States that allow medical marijuana have grappled with determining impairment levels for years. And voters in Colorado and Washington state will decide this fall whether to legalize the drug for recreational use, bringing a new urgency to the issue.
A Denver marijuana advocate says officials are scrambling for limits in part because more drivers acknowledge using the drug.
"The explosion of medical marijuana patients has led to a lot of drivers sticking the (marijuana) card in law enforcement's face, saying, `You can't do anything to me, I'm legal,'" said Sean McAllister, a lawyer who defends people charged with driving under the influence of marijuana.
It's not that simple. Driving while impaired by any drug is illegal in all states.
But it highlights the challenges law enforcement officers face using old tools to try to fix a new problem. Most convictions for drugged driving now are based on police observations, followed later by a blood test.
Authorities envision a legal threshold for pot that would be comparable to the blood-alcohol standard used to determine drunken driving.
But unlike alcohol, marijuana stays in the blood long after the high wears off a few hours after use, and there is no quick test to determine someone's level of impairment — not that scientists haven't been working on it.
Dr. Marilyn Huestis of the National Institute on Drug Abuse, a government research lab, says that soon there will be a saliva test to detect recent marijuana use.
But government officials say that doesn't address the question of impairment.
"I'll be dead — and so will lots of other people — from old age, before we know the impairment levels" for marijuana and other drugs, said White House drug czar Gil Kerlikowske.
Authorities recognize the need for a solution. Marijuana causes dizziness, slowed reaction time and drivers are more likely to drift and swerve while they're high…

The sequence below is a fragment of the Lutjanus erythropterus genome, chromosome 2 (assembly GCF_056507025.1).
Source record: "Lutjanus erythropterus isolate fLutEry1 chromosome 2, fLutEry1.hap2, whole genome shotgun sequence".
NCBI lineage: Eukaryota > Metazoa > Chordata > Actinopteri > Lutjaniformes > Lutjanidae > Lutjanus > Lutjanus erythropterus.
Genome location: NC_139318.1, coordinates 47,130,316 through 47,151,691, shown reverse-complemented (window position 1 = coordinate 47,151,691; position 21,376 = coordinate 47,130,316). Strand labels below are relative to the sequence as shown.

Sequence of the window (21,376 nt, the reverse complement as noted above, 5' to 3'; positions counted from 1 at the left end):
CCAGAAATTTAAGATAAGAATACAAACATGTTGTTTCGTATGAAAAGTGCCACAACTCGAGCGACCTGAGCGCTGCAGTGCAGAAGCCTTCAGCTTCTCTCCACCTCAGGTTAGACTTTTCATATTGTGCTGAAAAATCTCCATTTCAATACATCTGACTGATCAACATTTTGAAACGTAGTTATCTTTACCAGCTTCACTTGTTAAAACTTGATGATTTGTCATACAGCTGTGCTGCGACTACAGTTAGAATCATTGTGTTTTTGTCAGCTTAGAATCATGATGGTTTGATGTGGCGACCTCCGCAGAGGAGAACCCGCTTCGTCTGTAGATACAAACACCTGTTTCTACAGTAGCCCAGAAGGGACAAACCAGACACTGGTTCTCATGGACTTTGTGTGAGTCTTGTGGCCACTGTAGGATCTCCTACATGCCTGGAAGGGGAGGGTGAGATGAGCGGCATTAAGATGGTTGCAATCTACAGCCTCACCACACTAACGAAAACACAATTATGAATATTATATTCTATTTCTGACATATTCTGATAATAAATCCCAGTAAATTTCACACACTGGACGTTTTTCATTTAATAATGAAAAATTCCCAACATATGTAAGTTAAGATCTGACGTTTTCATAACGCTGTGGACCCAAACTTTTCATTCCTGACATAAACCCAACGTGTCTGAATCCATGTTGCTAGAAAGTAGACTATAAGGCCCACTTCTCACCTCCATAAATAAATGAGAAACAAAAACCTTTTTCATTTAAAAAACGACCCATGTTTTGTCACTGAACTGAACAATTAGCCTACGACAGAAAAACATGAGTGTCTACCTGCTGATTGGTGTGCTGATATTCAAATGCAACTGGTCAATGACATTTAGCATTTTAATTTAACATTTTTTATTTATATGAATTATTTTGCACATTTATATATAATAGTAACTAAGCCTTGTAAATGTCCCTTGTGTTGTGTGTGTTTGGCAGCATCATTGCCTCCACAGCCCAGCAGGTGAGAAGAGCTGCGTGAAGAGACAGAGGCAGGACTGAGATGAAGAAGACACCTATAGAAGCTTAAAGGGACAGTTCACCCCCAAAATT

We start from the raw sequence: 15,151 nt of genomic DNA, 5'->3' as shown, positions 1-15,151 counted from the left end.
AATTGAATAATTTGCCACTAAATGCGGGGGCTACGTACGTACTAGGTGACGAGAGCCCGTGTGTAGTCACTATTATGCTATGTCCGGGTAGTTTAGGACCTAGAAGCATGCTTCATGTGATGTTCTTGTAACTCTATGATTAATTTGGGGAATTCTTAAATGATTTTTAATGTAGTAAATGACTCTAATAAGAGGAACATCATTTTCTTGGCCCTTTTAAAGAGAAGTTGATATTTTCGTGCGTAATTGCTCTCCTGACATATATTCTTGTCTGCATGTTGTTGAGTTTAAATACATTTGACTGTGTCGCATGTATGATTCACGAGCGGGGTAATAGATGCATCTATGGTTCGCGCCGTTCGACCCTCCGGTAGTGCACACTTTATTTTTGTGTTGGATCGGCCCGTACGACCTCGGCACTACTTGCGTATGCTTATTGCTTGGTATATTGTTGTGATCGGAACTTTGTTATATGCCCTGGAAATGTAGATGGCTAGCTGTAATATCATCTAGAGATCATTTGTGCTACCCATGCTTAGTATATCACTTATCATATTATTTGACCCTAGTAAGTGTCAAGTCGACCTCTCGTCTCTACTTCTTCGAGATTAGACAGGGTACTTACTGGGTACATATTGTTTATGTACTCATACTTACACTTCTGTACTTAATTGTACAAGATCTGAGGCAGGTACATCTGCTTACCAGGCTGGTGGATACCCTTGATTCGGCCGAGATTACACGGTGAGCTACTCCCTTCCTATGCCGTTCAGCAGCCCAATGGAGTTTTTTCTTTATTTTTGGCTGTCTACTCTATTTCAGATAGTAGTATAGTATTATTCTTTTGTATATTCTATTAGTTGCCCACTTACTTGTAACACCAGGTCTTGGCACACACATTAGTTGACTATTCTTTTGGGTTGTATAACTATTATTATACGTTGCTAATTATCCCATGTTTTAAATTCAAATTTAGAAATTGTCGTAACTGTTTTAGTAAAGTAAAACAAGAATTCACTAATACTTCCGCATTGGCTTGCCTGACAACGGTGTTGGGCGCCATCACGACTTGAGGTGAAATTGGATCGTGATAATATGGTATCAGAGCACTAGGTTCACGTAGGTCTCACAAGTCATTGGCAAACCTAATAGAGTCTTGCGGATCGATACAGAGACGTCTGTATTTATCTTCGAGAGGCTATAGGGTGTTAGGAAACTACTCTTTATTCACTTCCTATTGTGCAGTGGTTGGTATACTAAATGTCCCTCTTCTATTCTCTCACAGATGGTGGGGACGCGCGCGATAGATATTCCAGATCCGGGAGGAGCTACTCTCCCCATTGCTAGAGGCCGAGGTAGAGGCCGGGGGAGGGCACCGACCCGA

Physicians say that while many tests can show whether someone has recently used pot, it's more difficult to pinpoint impairment at any certain time.
Urine and blood tests are better at showing whether someone used the drug in the past — which is why employers and probation officers use them. But determining current impairment is far trickier.
"There's no sure answer to that question," said Dr. Guohua Li, a Columbia University researcher who reviewed marijuana use and motor vehicle crashes last year.
His survey linked pot use to crash risk, but pointed out wide research gaps. Scientists do not have conclusive data to link marijuana dosing to accident likelihood; whether it matters if the drug is smoked or eaten; or how pot interacts with other drugs.
The limited data has prompted a furious debate.
Proposed solutions include setting limits on the amount of the main psychoactive chemical in marijuana, THC, that drivers can have in their blood. But THC limits to determine impairment are not widely agreed upon.
Two states place the standard at 2 nanograms per milliliter of blood. Others have zero tolerance policies. And Colorado and Washington state are debating a threshold of 5 nanograms.
Such an attempt failed the Colorado Legislature last year, amid opposition from Republicans and Democrats. State officials then set up a task force to settle the question — and the panel couldn't agree.